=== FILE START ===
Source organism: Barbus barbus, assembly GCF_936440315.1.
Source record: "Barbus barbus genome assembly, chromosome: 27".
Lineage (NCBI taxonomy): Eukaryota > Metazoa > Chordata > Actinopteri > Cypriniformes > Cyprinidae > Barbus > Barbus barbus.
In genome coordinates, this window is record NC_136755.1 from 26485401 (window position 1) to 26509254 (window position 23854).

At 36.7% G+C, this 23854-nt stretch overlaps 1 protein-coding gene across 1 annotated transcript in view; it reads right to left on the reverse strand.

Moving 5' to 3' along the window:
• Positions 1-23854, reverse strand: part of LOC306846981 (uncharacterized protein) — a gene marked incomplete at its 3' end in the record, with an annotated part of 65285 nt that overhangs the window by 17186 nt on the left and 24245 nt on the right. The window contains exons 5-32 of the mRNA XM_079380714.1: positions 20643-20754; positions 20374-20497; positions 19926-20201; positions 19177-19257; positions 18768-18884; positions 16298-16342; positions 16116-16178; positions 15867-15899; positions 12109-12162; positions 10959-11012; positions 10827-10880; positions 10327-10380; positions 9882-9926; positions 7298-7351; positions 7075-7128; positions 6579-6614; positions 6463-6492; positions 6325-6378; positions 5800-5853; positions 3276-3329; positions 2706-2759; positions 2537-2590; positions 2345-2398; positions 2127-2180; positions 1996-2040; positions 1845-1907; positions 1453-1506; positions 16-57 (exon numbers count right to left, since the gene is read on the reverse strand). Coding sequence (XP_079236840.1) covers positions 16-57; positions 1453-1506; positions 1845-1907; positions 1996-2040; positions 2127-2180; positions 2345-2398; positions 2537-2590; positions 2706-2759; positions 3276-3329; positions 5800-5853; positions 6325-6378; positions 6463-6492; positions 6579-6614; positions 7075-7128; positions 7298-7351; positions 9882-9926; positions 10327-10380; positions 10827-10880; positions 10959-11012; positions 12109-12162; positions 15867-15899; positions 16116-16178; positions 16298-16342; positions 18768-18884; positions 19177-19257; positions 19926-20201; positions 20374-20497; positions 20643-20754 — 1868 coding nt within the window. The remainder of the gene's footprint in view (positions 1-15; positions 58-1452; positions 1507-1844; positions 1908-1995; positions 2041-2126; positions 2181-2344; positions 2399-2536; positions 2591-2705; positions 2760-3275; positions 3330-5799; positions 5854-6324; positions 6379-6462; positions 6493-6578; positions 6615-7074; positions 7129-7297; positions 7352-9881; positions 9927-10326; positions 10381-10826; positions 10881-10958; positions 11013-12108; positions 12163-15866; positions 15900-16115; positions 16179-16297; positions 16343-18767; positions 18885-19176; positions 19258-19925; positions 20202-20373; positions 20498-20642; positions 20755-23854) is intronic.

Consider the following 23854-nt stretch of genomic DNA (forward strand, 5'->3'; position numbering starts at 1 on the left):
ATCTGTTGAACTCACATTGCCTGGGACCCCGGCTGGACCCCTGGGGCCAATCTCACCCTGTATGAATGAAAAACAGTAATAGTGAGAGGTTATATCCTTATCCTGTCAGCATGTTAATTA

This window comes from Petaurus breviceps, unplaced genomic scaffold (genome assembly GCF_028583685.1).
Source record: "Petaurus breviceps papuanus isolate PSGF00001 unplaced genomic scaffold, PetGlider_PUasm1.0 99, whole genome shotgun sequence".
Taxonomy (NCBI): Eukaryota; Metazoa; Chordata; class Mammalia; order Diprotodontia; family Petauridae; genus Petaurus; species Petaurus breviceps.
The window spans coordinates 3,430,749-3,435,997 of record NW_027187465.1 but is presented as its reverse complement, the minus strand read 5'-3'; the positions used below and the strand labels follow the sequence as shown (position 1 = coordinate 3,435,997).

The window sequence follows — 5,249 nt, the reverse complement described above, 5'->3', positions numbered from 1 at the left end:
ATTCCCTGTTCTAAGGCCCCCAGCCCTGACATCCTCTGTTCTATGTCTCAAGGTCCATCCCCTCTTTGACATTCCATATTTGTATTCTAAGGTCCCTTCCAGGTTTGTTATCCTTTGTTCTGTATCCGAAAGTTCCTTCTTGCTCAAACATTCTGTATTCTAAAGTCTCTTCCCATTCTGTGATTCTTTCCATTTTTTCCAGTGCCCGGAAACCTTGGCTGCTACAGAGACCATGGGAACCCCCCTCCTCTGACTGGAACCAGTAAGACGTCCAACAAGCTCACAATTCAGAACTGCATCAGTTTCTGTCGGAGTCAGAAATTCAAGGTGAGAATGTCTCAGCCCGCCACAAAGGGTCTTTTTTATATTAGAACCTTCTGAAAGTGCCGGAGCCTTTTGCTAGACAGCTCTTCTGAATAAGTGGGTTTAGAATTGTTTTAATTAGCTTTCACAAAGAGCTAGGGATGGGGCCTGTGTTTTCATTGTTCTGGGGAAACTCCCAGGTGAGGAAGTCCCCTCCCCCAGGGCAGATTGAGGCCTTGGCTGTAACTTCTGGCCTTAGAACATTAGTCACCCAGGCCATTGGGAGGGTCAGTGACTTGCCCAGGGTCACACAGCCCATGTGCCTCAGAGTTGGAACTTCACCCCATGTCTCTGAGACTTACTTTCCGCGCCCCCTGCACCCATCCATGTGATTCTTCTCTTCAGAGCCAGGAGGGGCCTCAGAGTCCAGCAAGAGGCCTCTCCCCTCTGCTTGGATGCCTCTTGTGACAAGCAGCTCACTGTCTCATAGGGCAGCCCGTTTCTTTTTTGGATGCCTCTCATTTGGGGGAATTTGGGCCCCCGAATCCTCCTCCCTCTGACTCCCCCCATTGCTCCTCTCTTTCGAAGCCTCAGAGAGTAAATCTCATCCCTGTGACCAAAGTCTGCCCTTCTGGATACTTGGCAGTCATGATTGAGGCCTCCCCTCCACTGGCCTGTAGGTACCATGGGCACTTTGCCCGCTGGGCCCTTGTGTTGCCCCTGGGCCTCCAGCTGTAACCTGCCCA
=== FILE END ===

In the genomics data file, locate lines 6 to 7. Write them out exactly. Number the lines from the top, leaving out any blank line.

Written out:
Moving 5' to 3' along the window:
• Positions 1-23854, reverse strand: part of LOC306846981 (uncharacterized protein) — a gene marked incomplete at its 3' end in the record, with an annotated part of 65285 nt that overhangs the window by 17186 nt on the left and 24245 nt on the right. The window contains exons 5-32 of the mRNA XM_079380714.1: positions 20643-20754; positions 20374-20497; positions 19926-20201; positions 19177-19257; positions 18768-18884; positions 16298-16342; positions 16116-16178; positions 15867-15899; positions 12109-12162; positions 10959-11012; positions 10827-10880; positions 10327-10380; positions 9882-9926; positions 7298-7351; positions 7075-7128; positions 6579-6614; positions 6463-6492; positions 6325-6378; positions 5800-5853; positions 3276-3329; positions 2706-2759; positions 2537-2590; positions 2345-2398; positions 2127-2180; positions 1996-2040; positions 1845-1907; positions 1453-1506; positions 16-57 (exon numbers count right to left, since the gene is read on the reverse strand). Coding sequence (XP_079236840.1) covers positions 16-57; positions 1453-1506; positions 1845-1907; positions 1996-2040; positions 2127-2180; positions 2345-2398; positions 2537-2590; positions 2706-2759; positions 3276-3329; positions 5800-5853; positions 6325-6378; positions 6463-6492; positions 6579-6614; positions 7075-7128; positions 7298-7351; positions 9882-9926; positions 10327-10380; positions 10827-10880; positions 10959-11012; positions 12109-12162; positions 15867-15899; positions 16116-16178; positions 16298-16342; positions 18768-18884; positions 19177-19257; positions 19926-20201; positions 20374-20497; positions 20643-20754 — 1868 coding nt within the window. The remainder of the gene's footprint in view (positions 1-15; positions 58-1452; positions 1507-1844; positions 1908-1995; positions 2041-2126; positions 2181-2344; positions 2399-2536; positions 2591-2705; positions 2760-3275; positions 3330-5799; positions 5854-6324; positions 6379-6462; positions 6493-6578; positions 6615-7074; positions 7129-7297; positions 7352-9881; positions 9927-10326; positions 10381-10826; positions 10881-10958; positions 11013-12108; positions 12163-15866; positions 15900-16115; positions 16179-16297; positions 16343-18767; positions 18885-19176; positions 19258-19925; positions 20202-20373; positions 20498-20642; positions 20755-23854) is intronic.